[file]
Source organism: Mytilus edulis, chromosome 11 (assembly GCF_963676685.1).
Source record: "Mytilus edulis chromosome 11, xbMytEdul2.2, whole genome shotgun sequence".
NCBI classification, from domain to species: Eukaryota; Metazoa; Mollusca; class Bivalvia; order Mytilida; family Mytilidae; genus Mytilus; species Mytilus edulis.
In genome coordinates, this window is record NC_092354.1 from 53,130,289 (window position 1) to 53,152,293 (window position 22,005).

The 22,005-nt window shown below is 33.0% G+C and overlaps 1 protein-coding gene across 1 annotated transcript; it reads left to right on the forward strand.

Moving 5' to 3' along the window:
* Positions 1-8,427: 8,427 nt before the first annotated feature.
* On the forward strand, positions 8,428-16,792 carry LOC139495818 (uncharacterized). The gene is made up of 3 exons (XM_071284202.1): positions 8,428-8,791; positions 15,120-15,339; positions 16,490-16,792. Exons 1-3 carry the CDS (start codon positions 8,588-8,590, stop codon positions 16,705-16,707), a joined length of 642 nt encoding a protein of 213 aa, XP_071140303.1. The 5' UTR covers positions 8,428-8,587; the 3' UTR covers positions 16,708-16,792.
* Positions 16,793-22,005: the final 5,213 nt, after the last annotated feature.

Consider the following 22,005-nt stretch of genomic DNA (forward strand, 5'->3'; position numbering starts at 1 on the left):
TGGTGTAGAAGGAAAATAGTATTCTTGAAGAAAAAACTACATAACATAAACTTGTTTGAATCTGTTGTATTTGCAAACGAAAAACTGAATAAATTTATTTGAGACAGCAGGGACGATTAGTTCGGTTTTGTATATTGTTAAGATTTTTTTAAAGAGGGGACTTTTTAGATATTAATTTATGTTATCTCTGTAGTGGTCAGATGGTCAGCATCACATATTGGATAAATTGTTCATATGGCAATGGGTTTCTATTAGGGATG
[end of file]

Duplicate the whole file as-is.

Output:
Source organism: Mytilus edulis, chromosome 11 (assembly GCF_963676685.1).
Source record: "Mytilus edulis chromosome 11, xbMytEdul2.2, whole genome shotgun sequence".
NCBI classification, from domain to species: Eukaryota; Metazoa; Mollusca; class Bivalvia; order Mytilida; family Mytilidae; genus Mytilus; species Mytilus edulis.
In genome coordinates, this window is record NC_092354.1 from 53,130,289 (window position 1) to 53,152,293 (window position 22,005).

The 22,005-nt window shown below is 33.0% G+C and overlaps 1 protein-coding gene across 1 annotated transcript; it reads left to right on the forward strand.

Moving 5' to 3' along the window:
* Positions 1-8,427: 8,427 nt before the first annotated feature.
* On the forward strand, positions 8,428-16,792 carry LOC139495818 (uncharacterized). The gene is made up of 3 exons (XM_071284202.1): positions 8,428-8,791; positions 15,120-15,339; positions 16,490-16,792. Exons 1-3 carry the CDS (start codon positions 8,588-8,590, stop codon positions 16,705-16,707), a joined length of 642 nt encoding a protein of 213 aa, XP_071140303.1. The 5' UTR covers positions 8,428-8,587; the 3' UTR covers positions 16,708-16,792.
* Positions 16,793-22,005: the final 5,213 nt, after the last annotated feature.

Consider the following 22,005-nt stretch of genomic DNA (forward strand, 5'->3'; position numbering starts at 1 on the left):
TGGTGTAGAAGGAAAATAGTATTCTTGAAGAAAAAACTACATAACATAAACTTGTTTGAATCTGTTGTATTTGCAAACGAAAAACTGAATAAATTTATTTGAGACAGCAGGGACGATTAGTTCGGTTTTGTATATTGTTAAGATTTTTTTAAAGAGGGGACTTTTTAGATATTAATTTATGTTATCTCTGTAGTGGTCAGATGGTCAGCATCACATATTGGATAAATTGTTCATATGGCAATGGGTTTCTATTAGGGATG